Step 4: Add the dehydrated ground turkey and water (using a 1:1 ratio) to the pot and bring to a boil. Simmer for 10 – 15 minutes or until turkey has fully rehydrated, adding a small amount of extra water if required.

Step 5: While waiting for the turkey to rehydrate, add the stuffing mix and mashed potatoes each to their own bowls.

Step 6: Once the turkey is done rehydrating, remove the pot from the fire or stove and spoon out the turkey into a separate bowl. Place a lid or some aluminum foil over it to keep it from getting too cold.

Step 7: Add the remaining amount of water needed for the stuffing mix and mashed potatoes (i.e., 1/2 cup plus 1 cup) and then some (i.e, an extra 1/4 cup at least) to the pot and bring it to a boil.

Step 8: Once boiled, pour 1/2 cup of water into the bowl of stuffing mix and 1 cup into the bowl of mashed potatoes. Stir to combine, making sure to get the bottom and the sides. Add a little more water if needed.

Step 9: Serve 1/2 the mashed potatoes onto each plate/serving bowl followed by 1/2 the stuffing, and 1/2 the turkey. Pour gravy over it and add cranberry sauce/jelly.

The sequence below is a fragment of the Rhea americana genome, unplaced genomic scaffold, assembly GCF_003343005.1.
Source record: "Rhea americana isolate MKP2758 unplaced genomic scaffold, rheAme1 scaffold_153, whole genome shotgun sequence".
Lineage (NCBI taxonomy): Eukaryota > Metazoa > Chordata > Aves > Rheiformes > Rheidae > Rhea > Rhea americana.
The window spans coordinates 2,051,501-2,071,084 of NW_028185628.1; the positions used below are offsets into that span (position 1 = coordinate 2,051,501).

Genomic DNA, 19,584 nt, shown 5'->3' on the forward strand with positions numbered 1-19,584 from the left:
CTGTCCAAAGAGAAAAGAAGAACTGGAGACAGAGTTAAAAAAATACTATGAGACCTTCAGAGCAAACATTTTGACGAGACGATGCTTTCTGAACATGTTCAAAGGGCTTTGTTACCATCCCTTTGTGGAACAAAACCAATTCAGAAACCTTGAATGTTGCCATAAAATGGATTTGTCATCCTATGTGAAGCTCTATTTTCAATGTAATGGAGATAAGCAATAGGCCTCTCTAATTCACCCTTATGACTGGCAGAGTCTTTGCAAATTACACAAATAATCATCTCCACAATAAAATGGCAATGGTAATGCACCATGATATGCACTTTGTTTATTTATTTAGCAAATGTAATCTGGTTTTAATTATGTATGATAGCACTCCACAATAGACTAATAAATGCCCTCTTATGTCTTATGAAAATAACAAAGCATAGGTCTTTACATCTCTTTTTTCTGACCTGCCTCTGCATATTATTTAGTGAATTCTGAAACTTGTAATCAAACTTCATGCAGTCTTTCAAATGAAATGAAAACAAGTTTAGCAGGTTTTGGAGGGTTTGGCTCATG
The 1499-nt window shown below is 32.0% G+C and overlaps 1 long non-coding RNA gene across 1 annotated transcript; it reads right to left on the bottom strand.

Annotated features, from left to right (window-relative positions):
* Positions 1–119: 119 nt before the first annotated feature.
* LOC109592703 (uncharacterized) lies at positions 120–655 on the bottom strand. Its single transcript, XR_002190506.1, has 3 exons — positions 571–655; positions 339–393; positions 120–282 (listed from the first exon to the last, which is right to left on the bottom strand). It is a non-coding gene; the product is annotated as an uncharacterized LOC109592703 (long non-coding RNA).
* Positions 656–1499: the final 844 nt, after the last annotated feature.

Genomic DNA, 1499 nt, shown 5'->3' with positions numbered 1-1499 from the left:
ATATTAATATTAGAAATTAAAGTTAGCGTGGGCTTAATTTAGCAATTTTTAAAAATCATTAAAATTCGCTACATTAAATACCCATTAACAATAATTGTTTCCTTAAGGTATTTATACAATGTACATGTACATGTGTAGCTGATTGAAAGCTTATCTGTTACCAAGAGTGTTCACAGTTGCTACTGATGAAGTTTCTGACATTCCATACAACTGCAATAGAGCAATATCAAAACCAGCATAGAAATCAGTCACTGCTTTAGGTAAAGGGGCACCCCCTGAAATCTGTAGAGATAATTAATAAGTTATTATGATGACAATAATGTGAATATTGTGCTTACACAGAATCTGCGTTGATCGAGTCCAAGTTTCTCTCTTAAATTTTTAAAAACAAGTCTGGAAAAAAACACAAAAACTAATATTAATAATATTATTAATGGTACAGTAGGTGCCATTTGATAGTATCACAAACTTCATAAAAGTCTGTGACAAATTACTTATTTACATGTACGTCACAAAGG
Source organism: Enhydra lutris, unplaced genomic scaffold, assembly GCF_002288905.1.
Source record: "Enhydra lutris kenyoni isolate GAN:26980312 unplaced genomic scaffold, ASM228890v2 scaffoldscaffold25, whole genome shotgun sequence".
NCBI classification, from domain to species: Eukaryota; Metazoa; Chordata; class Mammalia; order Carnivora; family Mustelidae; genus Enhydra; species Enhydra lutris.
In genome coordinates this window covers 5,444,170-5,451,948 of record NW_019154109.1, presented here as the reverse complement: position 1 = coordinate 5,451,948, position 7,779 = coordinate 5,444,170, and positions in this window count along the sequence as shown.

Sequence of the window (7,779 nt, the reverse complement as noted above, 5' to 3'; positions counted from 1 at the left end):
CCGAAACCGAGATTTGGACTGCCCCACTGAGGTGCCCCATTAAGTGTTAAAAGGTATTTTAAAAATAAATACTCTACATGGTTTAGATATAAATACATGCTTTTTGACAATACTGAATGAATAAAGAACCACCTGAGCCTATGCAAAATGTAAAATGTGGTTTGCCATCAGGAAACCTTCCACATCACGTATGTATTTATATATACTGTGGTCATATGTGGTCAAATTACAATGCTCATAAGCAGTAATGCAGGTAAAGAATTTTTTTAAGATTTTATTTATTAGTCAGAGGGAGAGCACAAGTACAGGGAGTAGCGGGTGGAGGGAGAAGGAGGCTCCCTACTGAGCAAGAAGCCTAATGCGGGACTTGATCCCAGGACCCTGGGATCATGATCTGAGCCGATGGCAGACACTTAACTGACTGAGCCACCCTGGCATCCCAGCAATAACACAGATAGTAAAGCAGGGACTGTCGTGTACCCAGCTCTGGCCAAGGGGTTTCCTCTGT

Step 10: Enjoy!


*If you plan on using turkey jerky instead, you can use the same method of rehydrating/cooking as the ground turkey (a 1:1 ratio of water to meat, plus extra if needed).

*If you plan on bringing canned turkey, you don’t need to rehydrate anything, but you may want to warm it up in the pot with a small amount of water.

*If you plan on adding extra veggies, you can add canned veggies right at the end of rehydrating your meat to help warm it up, or add dehydrated veggies at the start of rehydrating your meat, using a 2:1 ratio of water to veggies.

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Elise & Ross

We’re Elise and Ross, avid backcountry campers and outdoor adventurers! We started Gone Camping Again as a way to share our knowledge and experience about wilderness living and travel. Our hope is that we inspire you to get outside and enjoy all that nature has to offer!